NPS plan for ‘consortium’ of adult services draws pushback

A sign outside the Norwalk Public Schools offices in City Hall.

NORWALK, Conn. – Local school districts are combining their adult education programs under one administrative umbrella in a move that Norwalk Public Schools says will provide better services to its adult students.

“It’s horrible, they are trying to get rid of all programs at the Norwalk Board of Ed that are minority-based,” Norwalk Branch NAACP President Brenda Penn-Williams said Tuesday.

Penn-Williams was one of two people who contacted NancyOnNorwalk this week to object to what Norwalk Superintendent of Schools Steven Adamowski described last week as a consortium of services.

“This decision was made without regard to its effect on present and future Norwalk adult education students,” wrote a woman who asked to remain anonymous.

Adamowski at last week’s Board of Education meeting announced that staff was working on merging local adult education efforts, with “Stamford and Norwalk as the bookends” in a group effort that would include Westport, New Canaan, Weston and Darien. The district director retired last year at the age of 80, a longtime secretary also retired and the program is being run by two night supervisors who are also retiring, he said.

“We would be faced, if we simply try to replicate or continue what we are doing, be faced with restaffing the entire program. There are also some teachers there, and a counselor, who are in the same situation,” Adamowski explained.

The other reason for consolidating, he said, is that Gov. Ned Lamont has asked school districts and municipalities to share services to reduce overhead, he said.

“I don’t want to hear that mess,” Penn-Williams said, of the Lamont reference.  She heard about the changes three months ago but couldn’t get any information from the Board of Education, she said.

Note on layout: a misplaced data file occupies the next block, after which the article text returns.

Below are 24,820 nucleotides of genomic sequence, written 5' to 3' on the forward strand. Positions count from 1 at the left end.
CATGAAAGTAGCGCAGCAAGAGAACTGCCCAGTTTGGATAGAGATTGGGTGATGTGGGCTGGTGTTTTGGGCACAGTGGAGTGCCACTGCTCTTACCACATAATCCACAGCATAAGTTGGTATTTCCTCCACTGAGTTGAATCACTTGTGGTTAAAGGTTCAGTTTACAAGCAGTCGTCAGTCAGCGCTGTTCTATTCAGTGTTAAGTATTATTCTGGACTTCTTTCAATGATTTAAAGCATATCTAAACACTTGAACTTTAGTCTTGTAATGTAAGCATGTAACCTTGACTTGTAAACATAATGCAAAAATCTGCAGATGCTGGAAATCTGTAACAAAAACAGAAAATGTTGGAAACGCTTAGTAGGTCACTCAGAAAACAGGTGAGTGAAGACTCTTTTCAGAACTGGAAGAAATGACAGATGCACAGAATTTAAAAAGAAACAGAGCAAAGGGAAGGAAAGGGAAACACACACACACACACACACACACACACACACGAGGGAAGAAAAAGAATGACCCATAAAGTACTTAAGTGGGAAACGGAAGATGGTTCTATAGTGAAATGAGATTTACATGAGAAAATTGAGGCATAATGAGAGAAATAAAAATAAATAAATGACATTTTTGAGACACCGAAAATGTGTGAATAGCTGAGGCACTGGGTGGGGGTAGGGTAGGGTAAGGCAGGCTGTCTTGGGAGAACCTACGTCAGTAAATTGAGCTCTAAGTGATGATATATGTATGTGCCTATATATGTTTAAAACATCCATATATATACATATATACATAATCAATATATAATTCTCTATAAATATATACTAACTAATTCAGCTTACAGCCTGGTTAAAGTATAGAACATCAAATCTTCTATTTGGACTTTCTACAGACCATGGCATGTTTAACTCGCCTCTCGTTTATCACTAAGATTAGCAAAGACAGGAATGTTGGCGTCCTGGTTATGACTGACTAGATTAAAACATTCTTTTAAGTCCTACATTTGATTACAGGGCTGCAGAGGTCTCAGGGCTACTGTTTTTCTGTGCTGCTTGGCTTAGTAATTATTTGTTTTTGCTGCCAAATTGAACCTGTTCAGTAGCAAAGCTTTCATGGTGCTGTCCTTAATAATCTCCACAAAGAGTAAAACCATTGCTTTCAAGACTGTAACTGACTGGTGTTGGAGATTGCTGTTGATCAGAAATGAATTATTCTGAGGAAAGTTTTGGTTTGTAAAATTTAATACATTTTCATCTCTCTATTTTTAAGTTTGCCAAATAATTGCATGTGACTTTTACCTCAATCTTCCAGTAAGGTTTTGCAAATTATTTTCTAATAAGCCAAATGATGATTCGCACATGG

“They kept this under the radar,” Penn-Williams said. “Adamowski is the sneakiest man… he needs to go. He is messing up our school system like he messed up the rest of them…. Now they have an excuse. This was in the works before the governor said anything about this.”

The adult education program primarily serves minorities, according to Penn-Williams.

Stamford will “serve as the fiscal agents for the program,” which is required by the State to offer a high school diploma program for adults, English Language Learners and citizenship programs, a General Education Development Test (GED) program and workforce training, Adamowski said last week.

The idea is that once a participant completes a GED or ELL diploma, he or she goes into a workforce training program and earns a certificate from Norwalk Community College.  But Norwalk has not been offering the workforce training component, according to Adamowski.  “This is not an attempt to save money, this is an attempt to improve service,” he said.

“(If) we do this on a broader level, with the other districts involved as a consortium, we would be able to repurpose some of the money that we are using as administrative costs now to be able to pay for the workforce development program, and have the full spectrum of the adult education program,” Adamowski said.

The BoE did not vote on the item as it’s adult education, which is not under the Board’s jurisdiction. Adamowski said he was keeping them informed as the changes are being “explored now” under Norwalk Public Schools Chief Academic Officer Brenda Myers’ leadership.

The anonymous writer provided NancyOnNorwalk with an undated letter that the writer said was received last week.

“We are excited to announce our new adult and continuing education partnership with Stamford, Darien, New Canaan and Westport,” the letter reads. “… Our new partnership will allow us to expand our offerings to include Family Literacy with Child Care, Workforce Readiness with internships, and Vocational ESL for Healthcare, Eco-cleaning and Culinary, the National External Diploma Program and Computer Training and Development.”